Pre-intervention practice regarding norovirus infection was compared with a multi-dimensional quality-improvement initiative which included VitalPAC.

The annual number of outbreaks dropped after the quality-improvement initiative when compared with the period before the initiative and with regional and national data.

The quality-improvement initiative included the introduction of 3 other interventions: a public health education campaign; targeted norovirus care and control bundle; and the opening of a new hospital block. The interventions were not introduced in a controlled manner and so it is not possible to quantify the influence of VitalPAC on outbreak reduction.

Prytherch et al. 2006

Calculating early warning scores – a classroom comparison of pen and paper and hand-held computer methods.

Single-centre classroom comparison of processing 5 clinical data sets

UK

21 nurses

VitalPAC was compared with pen and paper. Participants were asked to rate their preference for pen and paper or VitalPAC using a 5-point Likert scale.

Fewer errors in input and charting occurred with VitalPAC resulting in fewer incorrect EWS and fewer consequent incorrect clinical actions.

Data entry with VitalPAC took less time.

Participants preferred VitalPAC.

Although the study quantified errors and times associated with processing clinical data, results from a classroom situation may not be directly applicable to the hospital environment. The design could have been strengthened by randomising participants and the order in which the datasets were processed.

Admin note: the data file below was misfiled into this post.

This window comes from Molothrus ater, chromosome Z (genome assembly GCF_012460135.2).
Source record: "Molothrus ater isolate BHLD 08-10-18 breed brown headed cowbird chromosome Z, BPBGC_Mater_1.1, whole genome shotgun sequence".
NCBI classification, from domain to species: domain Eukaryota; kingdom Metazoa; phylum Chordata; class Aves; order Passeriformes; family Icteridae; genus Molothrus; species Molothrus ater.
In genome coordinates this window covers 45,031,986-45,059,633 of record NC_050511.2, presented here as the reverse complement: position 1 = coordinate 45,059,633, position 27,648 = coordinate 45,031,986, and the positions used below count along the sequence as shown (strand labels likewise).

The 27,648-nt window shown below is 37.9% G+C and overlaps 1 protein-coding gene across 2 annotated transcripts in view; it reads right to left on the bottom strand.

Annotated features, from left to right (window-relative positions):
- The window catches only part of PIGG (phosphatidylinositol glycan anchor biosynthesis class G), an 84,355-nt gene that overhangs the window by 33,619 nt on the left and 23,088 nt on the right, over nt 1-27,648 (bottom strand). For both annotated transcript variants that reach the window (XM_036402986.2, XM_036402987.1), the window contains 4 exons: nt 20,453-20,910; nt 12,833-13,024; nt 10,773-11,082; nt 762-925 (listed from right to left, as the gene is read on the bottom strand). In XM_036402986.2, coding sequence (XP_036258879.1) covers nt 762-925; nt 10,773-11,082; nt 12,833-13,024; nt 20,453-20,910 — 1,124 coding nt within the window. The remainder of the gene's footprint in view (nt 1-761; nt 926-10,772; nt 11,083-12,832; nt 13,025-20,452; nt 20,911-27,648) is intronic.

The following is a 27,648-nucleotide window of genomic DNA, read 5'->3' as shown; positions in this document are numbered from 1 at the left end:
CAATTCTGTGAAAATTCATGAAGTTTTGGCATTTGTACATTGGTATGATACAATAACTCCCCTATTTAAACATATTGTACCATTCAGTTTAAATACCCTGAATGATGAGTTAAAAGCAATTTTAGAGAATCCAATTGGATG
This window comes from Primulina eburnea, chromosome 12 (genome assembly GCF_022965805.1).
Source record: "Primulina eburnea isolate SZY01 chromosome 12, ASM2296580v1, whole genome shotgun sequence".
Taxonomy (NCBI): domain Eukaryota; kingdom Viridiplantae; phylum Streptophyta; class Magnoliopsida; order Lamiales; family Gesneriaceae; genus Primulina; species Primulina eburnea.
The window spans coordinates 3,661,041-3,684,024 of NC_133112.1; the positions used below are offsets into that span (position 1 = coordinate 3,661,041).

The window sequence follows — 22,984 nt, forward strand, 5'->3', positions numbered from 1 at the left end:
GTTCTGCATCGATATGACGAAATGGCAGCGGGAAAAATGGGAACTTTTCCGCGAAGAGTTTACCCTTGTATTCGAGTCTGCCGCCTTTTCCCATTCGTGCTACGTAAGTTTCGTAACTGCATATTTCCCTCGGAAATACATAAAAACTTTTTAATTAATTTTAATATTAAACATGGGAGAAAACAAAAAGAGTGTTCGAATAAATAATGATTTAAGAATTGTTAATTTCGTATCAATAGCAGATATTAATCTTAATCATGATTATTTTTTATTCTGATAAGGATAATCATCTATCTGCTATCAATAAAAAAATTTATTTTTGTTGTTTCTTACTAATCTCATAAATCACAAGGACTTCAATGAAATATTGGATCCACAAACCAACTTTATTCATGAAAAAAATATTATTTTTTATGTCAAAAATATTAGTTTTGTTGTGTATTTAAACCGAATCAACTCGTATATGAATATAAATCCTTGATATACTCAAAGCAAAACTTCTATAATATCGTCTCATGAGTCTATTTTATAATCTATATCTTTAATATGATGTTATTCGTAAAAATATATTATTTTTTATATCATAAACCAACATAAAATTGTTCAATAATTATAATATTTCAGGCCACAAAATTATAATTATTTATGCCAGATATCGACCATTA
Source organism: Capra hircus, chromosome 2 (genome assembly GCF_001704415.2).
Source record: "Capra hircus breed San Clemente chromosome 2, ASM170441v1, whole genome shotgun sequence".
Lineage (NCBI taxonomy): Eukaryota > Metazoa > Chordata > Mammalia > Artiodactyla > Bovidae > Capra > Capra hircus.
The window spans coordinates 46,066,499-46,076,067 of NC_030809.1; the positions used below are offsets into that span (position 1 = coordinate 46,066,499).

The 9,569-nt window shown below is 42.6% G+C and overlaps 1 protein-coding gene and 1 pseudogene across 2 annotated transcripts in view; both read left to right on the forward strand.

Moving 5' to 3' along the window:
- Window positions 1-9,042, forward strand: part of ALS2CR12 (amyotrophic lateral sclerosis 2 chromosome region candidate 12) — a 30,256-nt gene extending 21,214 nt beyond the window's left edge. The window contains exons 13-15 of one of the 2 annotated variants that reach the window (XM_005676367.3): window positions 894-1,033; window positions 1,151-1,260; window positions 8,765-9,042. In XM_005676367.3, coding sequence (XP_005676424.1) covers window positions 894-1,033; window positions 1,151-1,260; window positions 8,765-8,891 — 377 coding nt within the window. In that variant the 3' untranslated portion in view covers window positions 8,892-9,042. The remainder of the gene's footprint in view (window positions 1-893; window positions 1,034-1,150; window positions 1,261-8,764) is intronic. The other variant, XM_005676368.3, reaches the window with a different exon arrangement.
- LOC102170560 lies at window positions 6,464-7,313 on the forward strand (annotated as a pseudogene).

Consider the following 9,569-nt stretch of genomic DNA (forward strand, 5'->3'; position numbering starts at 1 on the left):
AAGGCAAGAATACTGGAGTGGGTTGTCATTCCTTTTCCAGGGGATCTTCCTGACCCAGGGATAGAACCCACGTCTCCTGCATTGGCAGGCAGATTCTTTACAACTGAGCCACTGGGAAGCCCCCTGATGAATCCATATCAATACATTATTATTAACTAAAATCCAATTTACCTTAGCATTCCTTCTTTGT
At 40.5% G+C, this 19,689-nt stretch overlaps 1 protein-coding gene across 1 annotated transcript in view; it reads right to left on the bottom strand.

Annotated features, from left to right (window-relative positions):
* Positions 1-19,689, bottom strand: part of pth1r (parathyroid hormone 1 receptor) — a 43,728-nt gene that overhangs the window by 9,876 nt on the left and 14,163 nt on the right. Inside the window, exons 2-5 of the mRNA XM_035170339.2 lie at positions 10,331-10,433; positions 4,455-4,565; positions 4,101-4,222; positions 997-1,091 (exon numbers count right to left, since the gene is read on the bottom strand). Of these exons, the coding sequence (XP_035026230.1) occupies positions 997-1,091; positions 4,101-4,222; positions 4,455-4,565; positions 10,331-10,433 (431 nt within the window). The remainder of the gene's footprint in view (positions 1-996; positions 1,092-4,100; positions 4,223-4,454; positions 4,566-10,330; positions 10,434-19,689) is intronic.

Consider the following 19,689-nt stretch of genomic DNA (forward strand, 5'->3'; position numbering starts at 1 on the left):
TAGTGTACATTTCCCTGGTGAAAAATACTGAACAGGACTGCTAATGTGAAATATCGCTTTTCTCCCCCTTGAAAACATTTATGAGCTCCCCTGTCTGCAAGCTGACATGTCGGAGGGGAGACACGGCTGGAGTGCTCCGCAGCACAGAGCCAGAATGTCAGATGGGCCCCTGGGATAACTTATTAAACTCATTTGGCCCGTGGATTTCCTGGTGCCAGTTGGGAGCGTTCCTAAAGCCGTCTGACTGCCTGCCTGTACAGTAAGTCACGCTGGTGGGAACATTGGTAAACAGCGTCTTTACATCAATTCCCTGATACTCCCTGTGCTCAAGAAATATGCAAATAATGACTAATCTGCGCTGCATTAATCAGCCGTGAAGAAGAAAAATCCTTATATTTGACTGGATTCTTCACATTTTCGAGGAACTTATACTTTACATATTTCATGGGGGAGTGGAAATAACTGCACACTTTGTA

Pullinger et al. 2016

Implementing an electronic observation and early warning score chart in the emergency department: a feasibility study.

Patients over 16 years from the 'majors' area of the emergency department: stage 1 (paper charts) 3,219 patients; stage 2 (VitalPAC) 3,352 patients.

Before-and-after study

Single emergency department

UK

Stage 1: paper charts.

Stage 2: VitalPAC.

More patients in the VitalPAC stage had accurate EWS recorded in available documentation. There were no statistically significant differences in mortality, length of hospital admission, transfers to the resuscitation room or intensive therapy unit, and cardiopulmonary events. People whose records were processed using VitalPAC were slightly more likely to be admitted.

A weakness was data availability which was poorer in stage 1 than stage 2. This finding was actually part of the benefit of introducing VitalPAC – more patients had more observations done, and those data could be easily retrieved. A before-and-after single-centre design cannot adequately adjust for changes over the period studied other than the intervention measured.

Schmidt et al. 2015

Impact of introducing an electronic physiological surveillance system on hospital mortality.